FRIDAY FACEPALM: ARDEC At Picatinny Arsenal Makes Cartridges Fly


    Before we begin, yes everyone makes facepalm style mistakes. And while this one is over seven years old, the video simulation of an improved magazine design by the Armament Research, Design Engineering Research Center (ARDEC) at Picatinny Arsenal had me rolling. Here we have some of the best and the brightest minds working together to design an improved AR15 magazine, and the computer model shows the entire cartridge launching down the barrel.

    Now maybe separating the bullet from the casings was too complex, would have added more rendering time or wasn’t important to display the magazine’s function. But I’d rather see them disappear into a pink puffy cloud than launch downrange in one piece like miniature rockets like out of the 1980’s Sci-fi movie Runaway.

    Credit: Sony Pictures – Runaway

    All in good fun, ARDEC. Keep up the good work. Those 400gr 5.56mm mini-rockets aren’t going to design themselves.

    FRIDAY FACEPALM: ARDEC At Picatinny Arsenal Makes Cartridges Fly

    Computer Simulation of Improved Magazine – PEO Soldier

    Published on Apr 7, 2011
    This computer simulation depicts the operation of the Army’s Improved Magazine. The Army has begun fielding the new 5.56mm 30 round Improved Magazine that delivers a significant increase in reliability for the battle-tested M16 and M4 weapons systems. Bolstering the already high-reliability ratings of the M16/M4 systems, the Improved Magazine effectively reduces the risk of magazine-related stoppages by more than 50 percent compared to the older magazine variants. Identified by a tan-colored follower, over 500,000 of the improved magazines have been fielded to units in Iraq, Afghanistan and in the U.S.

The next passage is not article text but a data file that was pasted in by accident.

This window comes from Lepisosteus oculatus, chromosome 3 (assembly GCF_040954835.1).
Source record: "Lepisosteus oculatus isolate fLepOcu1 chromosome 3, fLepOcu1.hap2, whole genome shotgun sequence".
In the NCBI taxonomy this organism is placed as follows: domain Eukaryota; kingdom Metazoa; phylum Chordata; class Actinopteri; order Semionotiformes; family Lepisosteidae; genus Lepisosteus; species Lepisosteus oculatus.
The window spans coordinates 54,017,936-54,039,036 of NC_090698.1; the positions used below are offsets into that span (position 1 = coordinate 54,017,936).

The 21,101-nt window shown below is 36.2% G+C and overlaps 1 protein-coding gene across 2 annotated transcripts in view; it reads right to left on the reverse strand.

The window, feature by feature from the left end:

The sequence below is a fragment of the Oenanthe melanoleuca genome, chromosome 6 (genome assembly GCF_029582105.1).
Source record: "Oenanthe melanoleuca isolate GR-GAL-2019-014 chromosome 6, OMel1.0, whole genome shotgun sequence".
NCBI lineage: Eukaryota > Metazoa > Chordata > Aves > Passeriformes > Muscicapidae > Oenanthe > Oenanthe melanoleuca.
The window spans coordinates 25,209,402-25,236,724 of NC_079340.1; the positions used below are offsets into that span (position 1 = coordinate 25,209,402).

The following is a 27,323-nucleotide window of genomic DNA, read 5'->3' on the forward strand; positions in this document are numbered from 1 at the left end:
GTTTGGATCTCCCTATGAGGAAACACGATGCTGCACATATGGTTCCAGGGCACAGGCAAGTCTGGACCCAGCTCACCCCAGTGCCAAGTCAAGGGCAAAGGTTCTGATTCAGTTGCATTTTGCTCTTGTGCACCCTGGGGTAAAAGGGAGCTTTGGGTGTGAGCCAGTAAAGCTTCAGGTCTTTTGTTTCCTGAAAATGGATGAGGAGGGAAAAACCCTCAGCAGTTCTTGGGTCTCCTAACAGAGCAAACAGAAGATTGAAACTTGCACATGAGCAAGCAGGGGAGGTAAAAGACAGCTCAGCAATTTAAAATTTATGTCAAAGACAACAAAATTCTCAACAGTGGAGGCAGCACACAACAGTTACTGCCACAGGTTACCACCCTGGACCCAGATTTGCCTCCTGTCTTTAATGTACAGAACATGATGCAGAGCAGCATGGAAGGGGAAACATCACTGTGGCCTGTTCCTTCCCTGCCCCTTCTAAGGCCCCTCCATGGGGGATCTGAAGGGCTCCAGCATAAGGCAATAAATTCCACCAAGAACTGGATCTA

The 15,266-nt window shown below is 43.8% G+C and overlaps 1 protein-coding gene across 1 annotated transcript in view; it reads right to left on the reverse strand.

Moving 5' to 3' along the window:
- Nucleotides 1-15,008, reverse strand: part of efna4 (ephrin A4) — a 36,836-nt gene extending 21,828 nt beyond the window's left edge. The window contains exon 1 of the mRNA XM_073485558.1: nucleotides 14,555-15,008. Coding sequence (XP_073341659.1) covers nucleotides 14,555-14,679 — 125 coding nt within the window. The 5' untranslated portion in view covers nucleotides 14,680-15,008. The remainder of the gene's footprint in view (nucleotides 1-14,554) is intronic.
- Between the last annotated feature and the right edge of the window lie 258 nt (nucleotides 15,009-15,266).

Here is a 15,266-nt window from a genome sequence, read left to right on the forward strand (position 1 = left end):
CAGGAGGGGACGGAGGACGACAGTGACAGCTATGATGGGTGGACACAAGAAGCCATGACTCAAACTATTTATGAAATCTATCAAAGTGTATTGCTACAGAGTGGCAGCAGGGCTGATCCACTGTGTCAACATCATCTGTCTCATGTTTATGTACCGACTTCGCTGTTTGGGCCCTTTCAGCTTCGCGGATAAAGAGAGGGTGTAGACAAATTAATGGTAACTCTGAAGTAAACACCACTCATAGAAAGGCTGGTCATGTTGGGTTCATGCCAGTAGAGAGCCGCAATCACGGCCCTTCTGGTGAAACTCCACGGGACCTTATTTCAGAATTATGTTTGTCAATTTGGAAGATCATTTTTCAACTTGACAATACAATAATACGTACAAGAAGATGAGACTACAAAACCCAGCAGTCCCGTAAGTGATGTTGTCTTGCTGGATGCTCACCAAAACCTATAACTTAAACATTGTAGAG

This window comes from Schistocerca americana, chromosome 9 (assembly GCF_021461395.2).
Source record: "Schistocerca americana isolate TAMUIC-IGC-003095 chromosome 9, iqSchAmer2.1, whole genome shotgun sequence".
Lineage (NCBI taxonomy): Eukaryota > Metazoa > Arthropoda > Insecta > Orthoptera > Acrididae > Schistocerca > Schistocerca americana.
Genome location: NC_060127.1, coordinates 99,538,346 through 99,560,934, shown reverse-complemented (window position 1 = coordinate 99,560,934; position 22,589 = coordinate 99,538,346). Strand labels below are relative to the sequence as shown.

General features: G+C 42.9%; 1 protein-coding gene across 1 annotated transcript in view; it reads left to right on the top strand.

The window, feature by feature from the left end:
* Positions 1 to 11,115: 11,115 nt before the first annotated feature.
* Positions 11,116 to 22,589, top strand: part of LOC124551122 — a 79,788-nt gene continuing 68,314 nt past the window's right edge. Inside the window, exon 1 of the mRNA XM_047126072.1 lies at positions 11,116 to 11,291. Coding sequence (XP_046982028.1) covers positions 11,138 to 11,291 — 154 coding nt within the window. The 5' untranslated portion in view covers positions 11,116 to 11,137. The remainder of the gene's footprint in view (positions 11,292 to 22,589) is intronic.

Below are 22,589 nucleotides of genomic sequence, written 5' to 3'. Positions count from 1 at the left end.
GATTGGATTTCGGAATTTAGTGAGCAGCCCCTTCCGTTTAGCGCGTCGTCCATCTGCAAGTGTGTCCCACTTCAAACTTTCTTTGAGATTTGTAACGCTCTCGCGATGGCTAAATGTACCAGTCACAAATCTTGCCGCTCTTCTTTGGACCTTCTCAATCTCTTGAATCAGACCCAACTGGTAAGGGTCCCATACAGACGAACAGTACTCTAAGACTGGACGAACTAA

About ARDEC

    The U.S. Army Armament Research, Development, and Engineering Center (ARDEC) is an internationally acknowledged hub for the advancement of armament technologies and engineering innovation. As one of the specialized research, development and engineering centers within the U.S. Army Materiel Command, the ARDEC has the responsibility for meeting this critical demand. The ARDEC’s workforce provides life-cycle support for nearly 90 percent of the lethal Army systems used by U.S. Warfighters.

    The ARDEC strives to support the Army’s efforts to ensure Soldier survivability and enhance platform and area protection by providing engineering, design and development support. This support is essential to the rapid delivery of critical technologies to U.S. Warfighters.

    Although the ARDEC’s principal mission is to mature technologies for armament applications, it also looks for ways to transfer beneficial technologies to public use. The ARDEC has transferred technologies to the law enforcement community such as non-lethal, aversive technologies for crowd control and a forcible entry device for breaching doors. Its military warheads expertise is helping the oil and gas industry develop more effective oil drilling technology. Our manufacturing technology program is transferring a variety of technologies to U.S. industry such as model-based control and environmentally safer manufacturing methods.


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